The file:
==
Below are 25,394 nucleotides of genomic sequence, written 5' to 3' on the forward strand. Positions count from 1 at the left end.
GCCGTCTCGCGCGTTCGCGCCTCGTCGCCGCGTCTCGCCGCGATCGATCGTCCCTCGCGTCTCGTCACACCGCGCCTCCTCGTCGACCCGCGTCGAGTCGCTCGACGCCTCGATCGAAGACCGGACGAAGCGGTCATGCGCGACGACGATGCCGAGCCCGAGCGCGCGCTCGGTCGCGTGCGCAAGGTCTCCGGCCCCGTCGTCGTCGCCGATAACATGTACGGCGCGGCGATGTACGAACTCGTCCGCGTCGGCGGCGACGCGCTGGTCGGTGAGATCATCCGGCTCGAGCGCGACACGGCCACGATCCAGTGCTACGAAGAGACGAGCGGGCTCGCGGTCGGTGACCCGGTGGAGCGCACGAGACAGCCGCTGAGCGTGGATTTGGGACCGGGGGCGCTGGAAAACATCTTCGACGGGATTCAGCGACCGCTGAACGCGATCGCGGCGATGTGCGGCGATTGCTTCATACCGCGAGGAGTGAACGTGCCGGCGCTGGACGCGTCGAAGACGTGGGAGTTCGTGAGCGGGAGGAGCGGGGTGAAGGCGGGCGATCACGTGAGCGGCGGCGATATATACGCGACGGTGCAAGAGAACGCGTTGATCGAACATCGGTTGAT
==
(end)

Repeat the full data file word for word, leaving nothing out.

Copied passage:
Below are 25,394 nucleotides of genomic sequence, written 5' to 3' on the forward strand. Positions count from 1 at the left end.
GCCGTCTCGCGCGTTCGCGCCTCGTCGCCGCGTCTCGCCGCGATCGATCGTCCCTCGCGTCTCGTCACACCGCGCCTCCTCGTCGACCCGCGTCGAGTCGCTCGACGCCTCGATCGAAGACCGGACGAAGCGGTCATGCGCGACGACGATGCCGAGCCCGAGCGCGCGCTCGGTCGCGTGCGCAAGGTCTCCGGCCCCGTCGTCGTCGCCGATAACATGTACGGCGCGGCGATGTACGAACTCGTCCGCGTCGGCGGCGACGCGCTGGTCGGTGAGATCATCCGGCTCGAGCGCGACACGGCCACGATCCAGTGCTACGAAGAGACGAGCGGGCTCGCGGTCGGTGACCCGGTGGAGCGCACGAGACAGCCGCTGAGCGTGGATTTGGGACCGGGGGCGCTGGAAAACATCTTCGACGGGATTCAGCGACCGCTGAACGCGATCGCGGCGATGTGCGGCGATTGCTTCATACCGCGAGGAGTGAACGTGCCGGCGCTGGACGCGTCGAAGACGTGGGAGTTCGTGAGCGGGAGGAGCGGGGTGAAGGCGGGCGATCACGTGAGCGGCGGCGATATATACGCGACGGTGCAAGAGAACGCGTTGATCGAACATCGGTTGAT